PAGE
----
I have indeed found much fascinating material here. Thank you for the well-wishes.

Quote
What other philosophies and worldviews have you seen discussed here that you found engaging?


I find the various forms of Norse paganism (including but not limited to Asatru) interesting in various ways, because I like their picture of man's relationship to the divine.

I don't think they've been discussed here, but I have a slight amount of interest in LaVeyan beliefs (I should clarify that I strongly disagree with LaVey's meta-anthropology... his picture of human nature is dark, Hobbesian, anti-Enlightenment, and vile.... BUT he can get things right on occasion, or at least interesting and worth considering. That said, LaVeyans sometimes claim their philosophy is "Ayn Rand with trappings," and I disagree strongly with that), and the Temple Of Set (principally for their philosophy (which seems far closer to mine than LaVey's does), since I'm not hugely educated in the ceremonial magic traditions). That said, I find a lot of the Satanic stuff can... how do we put it... get preoccupied with DARK AND MYSTERIOUS public relations strategies (that said, unflattering stereotypes exist for ALL religious and philosophical groups).

Quote
And if I sound suspicious, it's probably because I am-- if an objectivist has ever asked me to share my opinion about something, it was only so they could refute rather than consider it.


I'm very sorry to hear about your poor experiences with those Objectivists. I've had similar negative experiences with them too, so I can understand why you'd be wary.
 
Quote from: RandallS;60376
However, I will just say that I consider the "morality" Objectivism produces to be a "morality of evil" in that it justifies behavior that my moral code calls "evil."  That alone is sufficent reason for my rejection of it.


Okay, so you disagree with the ethics. Thanks for being honest. And no, I don't think less of you for disagreeing.

Juniperberry

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Re: Non-Pagan Interested In Discussion
« Reply #83 on: June 17, 2012, 08:57:02 am »
Quote
StudioDeKadent...


Well, I don't think I'm conflating....:) Here's the deal. I don't want to sit here and keep harassing(?) you over broad aspects of your philosophy. It would be easier for me if we were to discuss a specific situation and then compared and argued over each other's philosophical approach to it, rather than jumping across the board like we are.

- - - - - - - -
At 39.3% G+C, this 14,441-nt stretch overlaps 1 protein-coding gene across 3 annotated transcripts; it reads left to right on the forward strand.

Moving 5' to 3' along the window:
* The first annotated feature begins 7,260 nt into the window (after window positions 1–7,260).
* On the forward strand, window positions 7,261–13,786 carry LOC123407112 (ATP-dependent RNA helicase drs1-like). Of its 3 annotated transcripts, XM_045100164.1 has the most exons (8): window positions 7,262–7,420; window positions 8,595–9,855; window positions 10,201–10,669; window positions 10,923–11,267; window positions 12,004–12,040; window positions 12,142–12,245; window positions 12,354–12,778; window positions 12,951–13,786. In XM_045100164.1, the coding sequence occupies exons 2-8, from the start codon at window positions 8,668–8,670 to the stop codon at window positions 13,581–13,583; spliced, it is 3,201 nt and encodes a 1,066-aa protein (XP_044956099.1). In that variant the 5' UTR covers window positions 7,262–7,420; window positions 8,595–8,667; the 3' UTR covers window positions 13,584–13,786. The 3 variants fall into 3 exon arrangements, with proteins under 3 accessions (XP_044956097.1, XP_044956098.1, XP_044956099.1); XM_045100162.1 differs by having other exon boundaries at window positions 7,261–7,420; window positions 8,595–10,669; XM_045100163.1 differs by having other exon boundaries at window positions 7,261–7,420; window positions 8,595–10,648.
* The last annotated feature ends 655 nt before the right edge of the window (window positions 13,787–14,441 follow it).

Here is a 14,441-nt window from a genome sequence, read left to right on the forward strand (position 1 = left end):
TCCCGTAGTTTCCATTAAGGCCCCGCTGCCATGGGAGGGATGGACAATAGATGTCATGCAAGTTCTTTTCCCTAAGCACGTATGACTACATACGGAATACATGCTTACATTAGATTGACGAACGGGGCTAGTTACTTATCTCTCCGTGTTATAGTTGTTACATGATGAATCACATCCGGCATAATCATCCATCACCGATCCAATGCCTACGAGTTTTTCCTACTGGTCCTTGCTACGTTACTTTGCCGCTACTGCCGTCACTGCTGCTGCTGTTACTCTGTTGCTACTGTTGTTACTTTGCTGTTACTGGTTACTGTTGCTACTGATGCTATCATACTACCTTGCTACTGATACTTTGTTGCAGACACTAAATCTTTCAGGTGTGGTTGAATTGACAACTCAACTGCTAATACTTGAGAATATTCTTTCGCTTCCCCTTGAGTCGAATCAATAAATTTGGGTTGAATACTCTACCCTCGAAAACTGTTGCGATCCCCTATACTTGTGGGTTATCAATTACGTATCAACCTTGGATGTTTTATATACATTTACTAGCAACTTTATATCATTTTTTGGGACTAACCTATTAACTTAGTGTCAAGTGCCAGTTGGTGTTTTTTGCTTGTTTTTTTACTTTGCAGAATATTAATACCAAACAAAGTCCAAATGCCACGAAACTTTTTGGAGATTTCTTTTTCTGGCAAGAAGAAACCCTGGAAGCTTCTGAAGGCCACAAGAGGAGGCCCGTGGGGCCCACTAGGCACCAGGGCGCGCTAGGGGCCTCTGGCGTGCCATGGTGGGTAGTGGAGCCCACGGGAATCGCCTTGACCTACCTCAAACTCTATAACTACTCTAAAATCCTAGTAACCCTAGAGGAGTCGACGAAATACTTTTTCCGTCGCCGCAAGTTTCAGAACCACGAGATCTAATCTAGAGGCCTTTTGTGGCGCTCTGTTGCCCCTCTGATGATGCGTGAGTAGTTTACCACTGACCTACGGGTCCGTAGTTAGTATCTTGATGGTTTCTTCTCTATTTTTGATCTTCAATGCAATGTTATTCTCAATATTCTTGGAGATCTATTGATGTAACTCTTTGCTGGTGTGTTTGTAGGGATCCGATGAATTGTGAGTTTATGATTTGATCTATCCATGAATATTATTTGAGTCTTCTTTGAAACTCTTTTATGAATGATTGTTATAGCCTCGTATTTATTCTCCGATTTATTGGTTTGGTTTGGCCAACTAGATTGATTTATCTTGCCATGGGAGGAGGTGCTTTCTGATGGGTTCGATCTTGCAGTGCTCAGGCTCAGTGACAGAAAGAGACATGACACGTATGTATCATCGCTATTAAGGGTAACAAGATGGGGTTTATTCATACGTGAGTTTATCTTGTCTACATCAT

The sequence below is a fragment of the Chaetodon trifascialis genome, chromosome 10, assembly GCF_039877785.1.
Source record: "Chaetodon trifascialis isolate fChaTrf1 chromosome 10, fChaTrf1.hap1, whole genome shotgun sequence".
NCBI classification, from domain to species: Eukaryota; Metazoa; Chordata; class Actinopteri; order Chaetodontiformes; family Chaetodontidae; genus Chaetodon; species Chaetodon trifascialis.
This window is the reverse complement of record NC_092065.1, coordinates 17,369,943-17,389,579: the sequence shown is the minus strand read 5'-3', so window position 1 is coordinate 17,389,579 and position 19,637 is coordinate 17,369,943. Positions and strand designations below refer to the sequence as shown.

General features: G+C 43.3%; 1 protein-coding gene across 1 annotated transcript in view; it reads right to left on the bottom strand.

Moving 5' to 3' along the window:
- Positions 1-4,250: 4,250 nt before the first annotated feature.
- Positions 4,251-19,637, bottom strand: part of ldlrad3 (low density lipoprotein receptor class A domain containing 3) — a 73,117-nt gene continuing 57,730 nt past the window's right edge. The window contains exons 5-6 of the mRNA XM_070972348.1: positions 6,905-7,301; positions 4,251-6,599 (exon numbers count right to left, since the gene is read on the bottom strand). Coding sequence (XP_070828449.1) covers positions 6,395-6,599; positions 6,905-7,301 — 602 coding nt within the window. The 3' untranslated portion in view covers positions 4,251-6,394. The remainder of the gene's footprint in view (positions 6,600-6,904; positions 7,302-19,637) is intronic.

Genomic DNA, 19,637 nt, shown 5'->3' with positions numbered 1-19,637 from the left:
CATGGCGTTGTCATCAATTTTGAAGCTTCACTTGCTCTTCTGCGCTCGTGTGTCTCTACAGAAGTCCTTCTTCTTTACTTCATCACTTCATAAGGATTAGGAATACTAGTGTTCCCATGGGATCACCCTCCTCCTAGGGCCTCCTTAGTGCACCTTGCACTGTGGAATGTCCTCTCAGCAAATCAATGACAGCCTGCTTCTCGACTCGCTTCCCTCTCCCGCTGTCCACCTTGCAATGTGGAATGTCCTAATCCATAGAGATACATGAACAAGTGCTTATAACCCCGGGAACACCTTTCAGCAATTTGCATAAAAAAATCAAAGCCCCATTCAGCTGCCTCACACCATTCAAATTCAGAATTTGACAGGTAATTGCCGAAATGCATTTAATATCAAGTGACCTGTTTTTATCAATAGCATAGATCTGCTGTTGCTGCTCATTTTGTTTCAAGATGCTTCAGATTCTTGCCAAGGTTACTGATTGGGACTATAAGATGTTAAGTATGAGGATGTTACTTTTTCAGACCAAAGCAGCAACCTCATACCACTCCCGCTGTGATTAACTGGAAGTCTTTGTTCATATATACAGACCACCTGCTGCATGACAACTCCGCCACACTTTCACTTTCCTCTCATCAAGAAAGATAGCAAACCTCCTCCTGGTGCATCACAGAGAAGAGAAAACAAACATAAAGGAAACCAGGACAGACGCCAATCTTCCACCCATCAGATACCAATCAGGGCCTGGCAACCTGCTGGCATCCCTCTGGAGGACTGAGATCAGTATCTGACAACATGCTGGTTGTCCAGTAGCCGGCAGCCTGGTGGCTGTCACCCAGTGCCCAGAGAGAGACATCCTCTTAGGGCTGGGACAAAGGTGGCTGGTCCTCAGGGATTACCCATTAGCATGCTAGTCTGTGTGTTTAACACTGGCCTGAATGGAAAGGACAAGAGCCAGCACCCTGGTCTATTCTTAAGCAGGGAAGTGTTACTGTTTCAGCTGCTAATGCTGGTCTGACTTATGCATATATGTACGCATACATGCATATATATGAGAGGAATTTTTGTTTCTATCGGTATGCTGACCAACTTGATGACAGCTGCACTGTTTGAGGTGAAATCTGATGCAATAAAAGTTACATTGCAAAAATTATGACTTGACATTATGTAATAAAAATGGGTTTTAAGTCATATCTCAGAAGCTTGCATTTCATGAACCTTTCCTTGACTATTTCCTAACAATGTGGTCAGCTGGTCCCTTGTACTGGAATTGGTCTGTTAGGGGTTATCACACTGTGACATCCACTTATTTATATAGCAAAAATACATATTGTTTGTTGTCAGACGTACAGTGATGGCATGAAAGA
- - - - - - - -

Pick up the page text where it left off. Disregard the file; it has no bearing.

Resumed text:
Not necessarily a request, but a suggestion.
The pace of progress in artificial intelligence (I’m not referring to narrow AI) is incredibly fast. [...] The risk of something seriously dangerous happening is in the five year timeframe. 10 years at most.--Elon Musk

I am in the camp that is concerned about super intelligence," [Bill] Gates wrote. "First the machines will do a lot of jobs for us and not be super intelligent. That should be positive if we manage it well. A few decades after that though the intelligence is strong enough to be a concern. I agree with Elon Musk and some others on this and don\'t understand why some people are not concerned."

StudiodeKadent

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Re: Non-Pagan Interested In Discussion
« Reply #84 on: June 17, 2012, 09:28:51 am »
Quote from: Juniperberry;60469
Well, I don't think I'm conflating....:) Here's the deal. I don't want to sit here and keep harassing(?) you over broad aspects of your philosophy.


You aren't harassing me at all.

Quote
It would be easier for me if we were to discuss a specific situation and then compared and argued over each other's philosophical approach to it, rather than jumping across the board like we are.


I agree. Well, do you have a specific situation you'd like to discuss?